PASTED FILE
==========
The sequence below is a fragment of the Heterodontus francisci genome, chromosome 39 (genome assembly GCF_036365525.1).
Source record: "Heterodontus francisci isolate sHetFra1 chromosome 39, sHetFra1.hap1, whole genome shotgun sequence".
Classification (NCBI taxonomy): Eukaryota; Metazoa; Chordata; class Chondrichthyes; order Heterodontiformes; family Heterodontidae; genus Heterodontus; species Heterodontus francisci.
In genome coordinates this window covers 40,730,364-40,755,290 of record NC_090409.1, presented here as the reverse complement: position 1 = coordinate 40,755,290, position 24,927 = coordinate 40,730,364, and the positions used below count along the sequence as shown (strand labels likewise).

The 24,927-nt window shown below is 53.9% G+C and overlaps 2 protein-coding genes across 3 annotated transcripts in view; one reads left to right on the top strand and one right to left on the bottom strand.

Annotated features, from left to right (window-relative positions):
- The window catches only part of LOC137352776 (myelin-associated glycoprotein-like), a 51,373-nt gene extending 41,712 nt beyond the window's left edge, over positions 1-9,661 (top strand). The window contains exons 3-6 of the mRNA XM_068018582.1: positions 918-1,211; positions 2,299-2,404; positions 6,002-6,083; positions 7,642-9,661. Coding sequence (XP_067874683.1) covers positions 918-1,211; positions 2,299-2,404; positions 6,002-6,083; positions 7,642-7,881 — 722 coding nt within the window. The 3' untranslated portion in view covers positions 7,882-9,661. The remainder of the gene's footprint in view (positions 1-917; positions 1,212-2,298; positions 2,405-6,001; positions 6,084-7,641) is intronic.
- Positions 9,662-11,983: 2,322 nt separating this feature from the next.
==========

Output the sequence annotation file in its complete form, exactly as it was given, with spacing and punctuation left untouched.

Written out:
The sequence below is a fragment of the Heterodontus francisci genome, chromosome 39 (genome assembly GCF_036365525.1).
Source record: "Heterodontus francisci isolate sHetFra1 chromosome 39, sHetFra1.hap1, whole genome shotgun sequence".
Classification (NCBI taxonomy): Eukaryota; Metazoa; Chordata; class Chondrichthyes; order Heterodontiformes; family Heterodontidae; genus Heterodontus; species Heterodontus francisci.
In genome coordinates this window covers 40,730,364-40,755,290 of record NC_090409.1, presented here as the reverse complement: position 1 = coordinate 40,755,290, position 24,927 = coordinate 40,730,364, and the positions used below count along the sequence as shown (strand labels likewise).

The 24,927-nt window shown below is 53.9% G+C and overlaps 2 protein-coding genes across 3 annotated transcripts in view; one reads left to right on the top strand and one right to left on the bottom strand.

Annotated features, from left to right (window-relative positions):
- The window catches only part of LOC137352776 (myelin-associated glycoprotein-like), a 51,373-nt gene extending 41,712 nt beyond the window's left edge, over positions 1-9,661 (top strand). The window contains exons 3-6 of the mRNA XM_068018582.1: positions 918-1,211; positions 2,299-2,404; positions 6,002-6,083; positions 7,642-9,661. Coding sequence (XP_067874683.1) covers positions 918-1,211; positions 2,299-2,404; positions 6,002-6,083; positions 7,642-7,881 — 722 coding nt within the window. The 3' untranslated portion in view covers positions 7,882-9,661. The remainder of the gene's footprint in view (positions 1-917; positions 1,212-2,298; positions 2,405-6,001; positions 6,084-7,641) is intronic.
- Positions 9,662-11,983: 2,322 nt separating this feature from the next.